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    If you happen to work with personal data, chances are you are subject to SOX (Sarbanes-Oxley) whether you like it or not.

    One of the worst aspects of this is that if you want to be able to analyse your data and you replicate out to another host, you have to find a way of anonymizing the information. There are of course lots of ways of doing this, but if you are replicating the data, why not anonymize it during the replication?

    Of the many cool features in Tungsten Replicator, one of my favorites is filtering. This allows you to process the stream of changes that are coming from the data extracted from the master and perform operations on it. We use it a lot in the replicator for ignoring tables, schemas and columns, and for ensuring that we have the correct information within the THL.

    Given this, let’s use it to anonymize the data as it is being

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    MySQL 5.6 GA one year – What is next?
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    MySQL 5.6 has been GA for just over a year now. See MySQL 5.6.10 Release Notes.  Congratulations on your birthday! That is quite a long time. I was using it earlier in production because it worked and could do things that 5.5 could not do, but earlier versions were to use at your own risk, and indeed if prodded incorrectly would fall on the floor. That is fair enough because they were work in progress, yet if you poked them the right way they did a very good job.  Those dev versions have been long since upgraded which is good so they do not need quite as much care and attention.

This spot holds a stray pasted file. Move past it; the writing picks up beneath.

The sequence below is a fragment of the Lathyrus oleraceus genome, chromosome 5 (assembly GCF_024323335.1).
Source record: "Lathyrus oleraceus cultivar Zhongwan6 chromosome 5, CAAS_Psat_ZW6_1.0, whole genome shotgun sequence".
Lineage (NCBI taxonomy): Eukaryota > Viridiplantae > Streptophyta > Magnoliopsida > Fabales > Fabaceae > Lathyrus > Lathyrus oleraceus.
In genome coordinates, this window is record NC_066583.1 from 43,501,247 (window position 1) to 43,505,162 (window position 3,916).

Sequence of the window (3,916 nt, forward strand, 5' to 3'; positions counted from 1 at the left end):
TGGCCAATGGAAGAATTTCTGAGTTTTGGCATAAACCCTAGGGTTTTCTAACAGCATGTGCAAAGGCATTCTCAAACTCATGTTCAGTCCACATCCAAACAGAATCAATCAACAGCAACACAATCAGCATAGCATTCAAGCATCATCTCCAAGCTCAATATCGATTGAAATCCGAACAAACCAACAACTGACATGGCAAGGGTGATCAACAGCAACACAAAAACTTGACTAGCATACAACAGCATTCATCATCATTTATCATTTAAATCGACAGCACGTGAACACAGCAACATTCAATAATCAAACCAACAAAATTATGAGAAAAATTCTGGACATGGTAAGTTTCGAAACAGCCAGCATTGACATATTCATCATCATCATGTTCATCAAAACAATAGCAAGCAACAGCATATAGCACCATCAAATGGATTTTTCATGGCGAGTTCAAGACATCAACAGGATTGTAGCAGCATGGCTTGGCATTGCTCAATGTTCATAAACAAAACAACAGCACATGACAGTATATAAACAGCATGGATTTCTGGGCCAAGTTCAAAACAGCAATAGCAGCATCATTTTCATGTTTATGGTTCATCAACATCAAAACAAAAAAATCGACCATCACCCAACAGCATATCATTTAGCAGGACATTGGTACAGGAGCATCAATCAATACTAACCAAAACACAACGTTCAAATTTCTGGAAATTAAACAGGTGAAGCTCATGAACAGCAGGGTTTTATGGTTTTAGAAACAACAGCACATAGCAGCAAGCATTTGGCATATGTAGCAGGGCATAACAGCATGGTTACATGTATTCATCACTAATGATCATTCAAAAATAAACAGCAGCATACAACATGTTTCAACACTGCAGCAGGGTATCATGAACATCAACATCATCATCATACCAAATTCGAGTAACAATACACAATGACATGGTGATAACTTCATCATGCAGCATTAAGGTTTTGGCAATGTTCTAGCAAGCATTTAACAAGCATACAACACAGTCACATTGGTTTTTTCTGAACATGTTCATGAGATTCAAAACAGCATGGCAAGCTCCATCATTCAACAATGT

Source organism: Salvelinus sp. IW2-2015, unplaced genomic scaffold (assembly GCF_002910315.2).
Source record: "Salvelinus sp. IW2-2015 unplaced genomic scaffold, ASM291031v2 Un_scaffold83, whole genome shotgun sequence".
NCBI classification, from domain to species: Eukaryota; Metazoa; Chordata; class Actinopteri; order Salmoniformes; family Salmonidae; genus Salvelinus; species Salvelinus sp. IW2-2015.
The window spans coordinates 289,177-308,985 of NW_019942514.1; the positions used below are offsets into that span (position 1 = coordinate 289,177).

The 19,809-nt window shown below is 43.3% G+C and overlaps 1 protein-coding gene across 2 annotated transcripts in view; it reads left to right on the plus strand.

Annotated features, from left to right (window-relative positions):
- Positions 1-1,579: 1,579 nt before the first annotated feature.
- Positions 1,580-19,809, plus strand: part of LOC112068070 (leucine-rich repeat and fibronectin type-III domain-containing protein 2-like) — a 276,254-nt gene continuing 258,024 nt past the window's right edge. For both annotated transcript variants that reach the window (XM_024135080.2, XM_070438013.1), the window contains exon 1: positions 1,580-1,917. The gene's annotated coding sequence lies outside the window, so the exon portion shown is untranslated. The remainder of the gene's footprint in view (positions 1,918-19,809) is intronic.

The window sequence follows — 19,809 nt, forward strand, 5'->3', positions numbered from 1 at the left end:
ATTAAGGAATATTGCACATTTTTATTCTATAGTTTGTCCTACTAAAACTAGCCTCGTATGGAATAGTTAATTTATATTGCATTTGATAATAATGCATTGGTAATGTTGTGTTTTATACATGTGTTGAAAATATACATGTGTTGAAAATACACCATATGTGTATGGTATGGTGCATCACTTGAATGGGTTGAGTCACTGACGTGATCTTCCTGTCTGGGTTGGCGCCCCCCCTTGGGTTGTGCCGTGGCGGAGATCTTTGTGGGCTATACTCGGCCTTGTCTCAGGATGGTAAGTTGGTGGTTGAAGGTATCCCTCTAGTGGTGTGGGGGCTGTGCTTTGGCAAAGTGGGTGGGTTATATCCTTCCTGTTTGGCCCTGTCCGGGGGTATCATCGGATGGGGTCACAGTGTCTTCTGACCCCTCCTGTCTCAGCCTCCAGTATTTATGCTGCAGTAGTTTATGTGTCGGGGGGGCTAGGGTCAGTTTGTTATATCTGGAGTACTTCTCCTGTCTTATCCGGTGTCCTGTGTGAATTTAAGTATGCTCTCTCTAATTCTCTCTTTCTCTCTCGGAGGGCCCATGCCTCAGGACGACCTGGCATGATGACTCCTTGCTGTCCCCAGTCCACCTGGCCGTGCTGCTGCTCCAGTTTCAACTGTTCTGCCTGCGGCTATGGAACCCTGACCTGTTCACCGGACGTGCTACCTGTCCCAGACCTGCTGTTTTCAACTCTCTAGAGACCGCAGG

So from where I see 5.6 it works very well. One big change that has made a large difference but which I think a lot of people may not really understand or use is the

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    Fun with MySQL and Hadoop at SCaLE 12X
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    It's my pleasure to be presenting at SCaLE 12X on the subject of real-time data loading from MySQL to Hadoop.  This is the first public talk on work at Continuent that enables Tungsten Replicator to move transactions from MySQL to HDFS (Hadoop Distributed File System).  I will explain how replication to Hadoop works, how to set it up, and offer a few words on constructing views of MySQL data using tools like Hive.

    As usual with replication everything we are doing on Hadoop replication is open source.  Builds and documentation will be

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    MaxScale, ProxySQL and MySQL Proxy
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    At FOSDEM 2014 ProxySQL and MaxScale were both presented. Both are proxy that can help build sophisticated MariaDB/MySQL architectures. But currently what is the most used proxy with MySQL? It is HAproxy. HAproxy is a level 4 proxy that has no knowledge of the MySQL protocol. Being low level makes it very fast but it [...]

    Showing entries 1 to 30 of 628 Next 30 Older Entries